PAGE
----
The situation is less clear where the phone is owned by the employee, but is used for both personal and business purposes, and the employer reimburses the employee all or part of the bill.   In the absence of an employer’s required privacy waiver, I do not believe that paying for business calls entitles the employer full access to an employee’s private mobile phone communications.  However, there is nothing that prevents an employee from knowingly waiving his privacy interests in mobile phone data stored on the phone.  If the employee signs an acknowledgement and waiver of such privacy rights after being informed of Company policy, potentially everything on the phone becomes accessible to employer inspection.  Employees therefore should take seriously any such waivers and acknowledgments they may be required to sign as a condition of receiving payment of the mobile phone bills.  TGB Ins. Servs. Corp. v. Superior Court (2002) 96 Cal.App.4th 433. 

But even in the face of a broad waiver of privacy rights, I question the validity of such waivers if they are obtained as conditions of receiving reimbursement for the costs of business calls made on employee-owned mobile devices.  The duty to reimburse employee costs is statutory and unconditional and is itself a matter of “public policy” under Labor Code Section 2802.   The more reasoned approach is that the employer is to be restricted in viewing data that pertains only to company business.   

What about the situation however where  the employer has no express policy concerning privacy of mobile phone data, but reimburses the employee either a fixed amount or an “actual cost” amount for business related phone calls on the employee’s mobile phone?  Assume further of course, that the employee uses the phone for both personal and business calls, and perhaps even has multiple applications on the phone which are for his personal use only.  These apps can include abundant “private” information, such as journal entries, GPS tracking histories, music and photos.  In my opinion, the employer has no right to seize the phone, and no right to seize the data on the phone.  At best, the employer might succeed in obtaining a subpoena for the business data only, or reasonably require the employee as a condition of continuing employment, to disclose only the business call or business app data. 

 The U.S. Supreme Court in City of Ontario v. Quon (2010) 130 S. Ct. 2619, held against employee ‘s claim of privacy rights in that case, but also declined to make a blanket rule for when data was without privacy protection on employer issued digital communications equipment. In Quon, a public employer issued mobile devices to its officers and paid the full cost of the devices.   The police department wanted to determine if the usage plan they had selected was too low, after incurring overage charges under their current plans.  The service provider provided the Department with transcripts of usage.  The Department discovered Quon had used the device for personal sexually explicit text messaging, and disciplined him.  The Court assumed Quon had a reasonable privacy interest in the messages (without having to address the issue head on), but also held that the facts of the situation justified the search of the text messages as part of a reasonable business function.  In skirting the privacy expectation issue, the court wrote that the technology of mobile communication devices was advancing so quickly that a blanket privacy rule would be premature.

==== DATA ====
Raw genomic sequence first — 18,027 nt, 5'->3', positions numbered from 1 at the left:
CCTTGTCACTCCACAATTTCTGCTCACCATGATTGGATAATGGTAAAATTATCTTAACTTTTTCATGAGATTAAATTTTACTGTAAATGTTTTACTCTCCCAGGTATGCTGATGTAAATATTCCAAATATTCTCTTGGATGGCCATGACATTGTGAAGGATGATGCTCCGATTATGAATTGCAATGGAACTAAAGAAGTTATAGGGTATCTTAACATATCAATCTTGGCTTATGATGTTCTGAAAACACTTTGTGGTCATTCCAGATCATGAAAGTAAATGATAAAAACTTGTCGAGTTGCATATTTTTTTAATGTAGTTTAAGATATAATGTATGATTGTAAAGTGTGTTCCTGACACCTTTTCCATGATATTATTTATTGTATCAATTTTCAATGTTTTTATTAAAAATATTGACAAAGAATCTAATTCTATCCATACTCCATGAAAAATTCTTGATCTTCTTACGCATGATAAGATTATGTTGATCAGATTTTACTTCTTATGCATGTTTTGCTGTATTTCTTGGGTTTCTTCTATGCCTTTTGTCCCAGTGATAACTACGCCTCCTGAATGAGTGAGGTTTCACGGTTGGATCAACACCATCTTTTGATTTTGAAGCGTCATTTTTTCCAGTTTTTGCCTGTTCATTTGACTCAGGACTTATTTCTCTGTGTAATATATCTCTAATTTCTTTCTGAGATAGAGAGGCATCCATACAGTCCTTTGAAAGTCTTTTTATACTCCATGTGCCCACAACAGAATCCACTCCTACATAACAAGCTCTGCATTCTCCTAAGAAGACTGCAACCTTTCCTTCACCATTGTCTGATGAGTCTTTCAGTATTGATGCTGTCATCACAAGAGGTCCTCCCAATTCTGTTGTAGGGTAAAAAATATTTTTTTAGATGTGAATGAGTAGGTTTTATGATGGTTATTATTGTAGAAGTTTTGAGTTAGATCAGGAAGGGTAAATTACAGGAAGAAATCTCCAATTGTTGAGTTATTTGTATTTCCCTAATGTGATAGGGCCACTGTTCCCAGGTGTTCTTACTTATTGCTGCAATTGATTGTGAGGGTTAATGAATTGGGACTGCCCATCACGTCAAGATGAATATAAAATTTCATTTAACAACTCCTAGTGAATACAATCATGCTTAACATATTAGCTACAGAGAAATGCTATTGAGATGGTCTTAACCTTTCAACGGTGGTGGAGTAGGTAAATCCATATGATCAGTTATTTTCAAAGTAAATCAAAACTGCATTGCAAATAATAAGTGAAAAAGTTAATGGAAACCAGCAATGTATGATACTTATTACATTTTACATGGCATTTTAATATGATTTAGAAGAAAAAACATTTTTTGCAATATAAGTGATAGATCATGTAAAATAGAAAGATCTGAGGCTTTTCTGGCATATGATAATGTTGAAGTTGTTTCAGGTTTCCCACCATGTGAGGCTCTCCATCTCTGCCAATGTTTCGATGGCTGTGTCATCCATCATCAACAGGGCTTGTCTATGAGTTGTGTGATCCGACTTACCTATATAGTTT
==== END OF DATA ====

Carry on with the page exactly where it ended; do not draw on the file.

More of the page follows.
Where does that leave us?  Employees still have privacy rights, and merely that they use a personal communication device to sometimes conduct business does not open the door for employer inspection of all data on the phone.  Even if an employer required an employee to waive privacy rights to private communications on the employee’s own device, the employee’s resistance to such a demand would likely be justified, and if the employer fired the employee for his resistance, the employer would be liable for “wrongful termination in violation of public policy.”  The “public policy” is found in both the U.S. and California Constitutions guaranteeing the right of personal privacy.